16 Nov Hiking the Sierra Negra Volcano in the Galapagos Islands
We were standing on top of the Sierra Negra Volcano with a steady sprinkle of rain falling down. “Let’s take a minute of silence. Close your eyes, absorb the energy of the Galapagos Islands, and feel your surroundings,” Pablo, our naturalist guide, instructed. As we closed our eyes, a cool breeze brushed our cheeks and as though by magic, the rain came to a halt. We were connected to the land and it was powerful.
The Sierra Negra Volcano is one of five active volcanoes located on Isabela Island in the Galapagos Islands. Sierra Negra is the only volcano that visitors are allowed to hike, and it is only accessible with a guide. Hiking the volcano takes around 5-6 hours from start to finish. Even though the incline of the trail is gradual, the hike can be strenuous for some due to the distance and heat of the equatorial sun.
We were excited to see the volcano hike on the itinerary of our 11-day Galapagos Islands adventure tour with Galakiwi. The morning of the hike, we hopped in the group vans and rode 30 minutes or so to the base of the Sierra Negra Volcano. We were welcomed with full cloud coverage and no rain—the hike was definitely getting off to a good start!
During the first portion of our hike, the terrain was very lush and green. We made our way along the dirt paths and occasionally stopped to observe different species of plants and birds. As we walked, Pablo told us stories about the volcano, as well as information about plants and wildlife that make this area their home.
The further we hiked, the more grateful we became for the cloud coverage. It was still quite warm and humid, but not having the scorching sun beat down on us was much appreciated. Eventually, we made it to an opening in the vegetation, and the volcano’s caldera came into view.
I knew the caldera was going to be large, but I didn’t realize just how expansive it would appear. It was massive. The caldera is six miles wide and it is the 2nd largest volcanic crater in the world. We reached the viewpoint just in time—as we soaked up the views, a cloudy fog rolled in and engulfed the landscape before us. After a short break and snack time, it started to rain, and we continued our hike along the rim of the caldera.
The last time the Sierra Negra Volcano erupted was in 2005, and our guide Pablo was there to witness the spectacle firsthand. He told us that while he was in town reading a book, he felt the earth start to shake. At first, he thought nothing of it, but eventually he realized that a volcano was erupting. Pablo made his way to Sierra Negra and watched as lava spewed from the volcano. The eruption lasted around eight days, Pablo was amazed to see the earth change right before his eyes.
Once you reach the top of the volcano, the last portion of the hike brings you over a rocky landscape with little vegetation. You can still see the rocky landscapes that were decimated by lava years prior. It is easy to imagine that this is once what the entire chain of Galapagos Islands looked like. We saw life growing and evolving right in front of our eyes, and we were able to see full circle how the islands came to be.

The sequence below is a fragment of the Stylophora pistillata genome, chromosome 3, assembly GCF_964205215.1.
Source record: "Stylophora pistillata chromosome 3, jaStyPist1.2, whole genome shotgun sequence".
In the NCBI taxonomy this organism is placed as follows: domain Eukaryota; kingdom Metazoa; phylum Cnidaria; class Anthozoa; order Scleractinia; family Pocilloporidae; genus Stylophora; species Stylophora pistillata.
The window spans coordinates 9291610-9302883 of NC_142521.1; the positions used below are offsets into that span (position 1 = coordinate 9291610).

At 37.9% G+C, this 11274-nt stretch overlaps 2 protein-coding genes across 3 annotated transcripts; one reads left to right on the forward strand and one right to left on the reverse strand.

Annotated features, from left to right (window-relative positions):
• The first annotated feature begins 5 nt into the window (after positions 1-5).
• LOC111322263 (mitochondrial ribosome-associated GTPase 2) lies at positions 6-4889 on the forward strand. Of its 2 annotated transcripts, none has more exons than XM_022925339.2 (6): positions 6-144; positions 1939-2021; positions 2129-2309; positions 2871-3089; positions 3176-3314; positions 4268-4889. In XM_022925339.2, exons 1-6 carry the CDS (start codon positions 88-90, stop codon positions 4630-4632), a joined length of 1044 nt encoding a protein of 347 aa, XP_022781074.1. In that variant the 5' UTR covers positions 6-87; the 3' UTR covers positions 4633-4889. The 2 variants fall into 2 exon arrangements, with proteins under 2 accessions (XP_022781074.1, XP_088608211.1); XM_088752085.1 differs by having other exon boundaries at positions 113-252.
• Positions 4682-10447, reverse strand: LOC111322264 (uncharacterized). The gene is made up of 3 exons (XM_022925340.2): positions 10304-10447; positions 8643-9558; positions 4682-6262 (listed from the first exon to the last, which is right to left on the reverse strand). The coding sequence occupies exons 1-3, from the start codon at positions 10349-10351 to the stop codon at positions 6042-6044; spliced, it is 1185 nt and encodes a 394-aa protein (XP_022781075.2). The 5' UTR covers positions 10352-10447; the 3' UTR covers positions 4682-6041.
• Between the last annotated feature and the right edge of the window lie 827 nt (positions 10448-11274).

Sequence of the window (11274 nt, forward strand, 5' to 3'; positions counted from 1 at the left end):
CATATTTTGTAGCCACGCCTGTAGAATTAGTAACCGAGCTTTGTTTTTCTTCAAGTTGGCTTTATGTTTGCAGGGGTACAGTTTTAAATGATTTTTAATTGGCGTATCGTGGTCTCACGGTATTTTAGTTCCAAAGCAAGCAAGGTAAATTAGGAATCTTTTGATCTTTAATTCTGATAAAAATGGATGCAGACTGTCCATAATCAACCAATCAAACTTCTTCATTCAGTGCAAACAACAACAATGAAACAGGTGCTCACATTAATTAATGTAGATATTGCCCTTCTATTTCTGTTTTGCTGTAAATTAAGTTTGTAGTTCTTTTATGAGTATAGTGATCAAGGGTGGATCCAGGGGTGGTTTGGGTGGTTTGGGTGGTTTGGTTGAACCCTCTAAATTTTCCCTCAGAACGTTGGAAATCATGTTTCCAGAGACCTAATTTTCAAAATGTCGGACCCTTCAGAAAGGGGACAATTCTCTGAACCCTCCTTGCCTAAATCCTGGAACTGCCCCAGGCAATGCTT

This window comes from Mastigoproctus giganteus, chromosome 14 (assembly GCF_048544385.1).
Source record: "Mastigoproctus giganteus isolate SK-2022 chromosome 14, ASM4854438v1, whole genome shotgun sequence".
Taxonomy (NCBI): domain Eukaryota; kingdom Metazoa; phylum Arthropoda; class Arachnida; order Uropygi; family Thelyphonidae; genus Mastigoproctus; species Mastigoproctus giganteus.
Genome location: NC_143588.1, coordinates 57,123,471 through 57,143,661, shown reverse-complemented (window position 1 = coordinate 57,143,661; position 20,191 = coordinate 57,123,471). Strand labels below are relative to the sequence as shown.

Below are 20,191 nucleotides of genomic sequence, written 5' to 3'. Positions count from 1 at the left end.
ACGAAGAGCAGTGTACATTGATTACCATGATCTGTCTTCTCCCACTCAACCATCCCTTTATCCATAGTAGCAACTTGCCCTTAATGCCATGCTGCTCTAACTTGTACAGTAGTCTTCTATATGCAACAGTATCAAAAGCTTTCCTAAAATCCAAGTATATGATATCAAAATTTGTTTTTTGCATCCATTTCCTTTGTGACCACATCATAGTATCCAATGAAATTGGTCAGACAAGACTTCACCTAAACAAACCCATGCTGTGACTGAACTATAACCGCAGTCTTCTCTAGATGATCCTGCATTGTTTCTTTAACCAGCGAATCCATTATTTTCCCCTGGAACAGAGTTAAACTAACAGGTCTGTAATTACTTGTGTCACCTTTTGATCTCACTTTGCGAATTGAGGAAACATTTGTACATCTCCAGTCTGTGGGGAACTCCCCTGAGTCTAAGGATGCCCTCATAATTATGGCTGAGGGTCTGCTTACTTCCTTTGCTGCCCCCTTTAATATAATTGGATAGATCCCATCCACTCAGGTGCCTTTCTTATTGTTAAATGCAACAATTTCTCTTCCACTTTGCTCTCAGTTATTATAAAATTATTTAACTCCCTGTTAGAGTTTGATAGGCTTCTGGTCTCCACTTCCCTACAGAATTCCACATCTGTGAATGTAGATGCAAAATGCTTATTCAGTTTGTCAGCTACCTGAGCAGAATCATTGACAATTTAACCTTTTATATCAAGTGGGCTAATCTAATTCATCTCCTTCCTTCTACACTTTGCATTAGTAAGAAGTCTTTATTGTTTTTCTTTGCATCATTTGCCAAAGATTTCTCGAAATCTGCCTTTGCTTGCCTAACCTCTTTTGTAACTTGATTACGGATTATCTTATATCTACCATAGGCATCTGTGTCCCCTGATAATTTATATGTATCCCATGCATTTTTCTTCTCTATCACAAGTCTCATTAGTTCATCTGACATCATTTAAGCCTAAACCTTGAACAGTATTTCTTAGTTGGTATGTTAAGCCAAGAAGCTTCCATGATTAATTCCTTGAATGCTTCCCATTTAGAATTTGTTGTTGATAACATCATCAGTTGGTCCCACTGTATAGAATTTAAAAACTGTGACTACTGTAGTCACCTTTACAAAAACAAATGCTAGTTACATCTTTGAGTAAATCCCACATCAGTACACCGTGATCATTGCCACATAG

The views overlooking the caldera and the island from the top of the volcano were spectacular. We could see the entire volcanic crater on one side, and views of the lush island landscape and ocean on the other. After our moment of silence, we explored the rocky landscape before us and found steam rising from thermal vents and signs of life slowly starting to grow up through the rocks.
Eventually, it was time to head back down the volcano. Our next break point was at a picnic shelter. We stopped and dug into the lunch that Galakiwi had sent along with us. Our lunch bags were packed with a bowl full of rice, veggies, and chicken, plus an apple, granola bar, chocolate bar and juice. It was a delicious lunch and it gave us just enough fuel to push through the last portion of the hike.
As we finished our lunch, the rain slowly began to fall again. That was our signal to get moving, and so we quickly packed up and got on our way. The rest of our hike down the volcano was through the rain, and by the time we reached the bottom, we were soaked! Thankfully, the rain worked wonders at cooling us down from a hot morning of hiking. Despite ending the hike with some rain and muddy trails, we had a wonderful time hiking the Sierra Negra Volcano. It ended up being one of our favorite adventures of the trip, and one we won’t be forgetting anytime soon!
Trail Information & Tips:
Distance: Between 5 miles and 7.5 miles depending on route
Starting Point: Sierra Negra Park Entrance in the highlands of Isabela Island
- The trail is only accessible with a guide, so you need to book a tour or hire a guide.
- The trails are open from 6:00 a.m. to 6:00 p.m. daily.
- Plan for the hike to take around 5-6 hours roundtrip.
- Be sure to stay on the trail and don’t feed or touch the wildlife–be respectful of the land and animals!
- Make sure to bring snacks and plenty of water as it is a long hike and can get very hot.
- Wear sturdy hiking shoes–the trail is easy, but it can get rocky and muddy.
- Pack rain gear as it often rains on the volcano.
Special thanks to Galakiwi for hosting us on an amazing adventure through the Galapagos Islands! As always, all opinions are our own.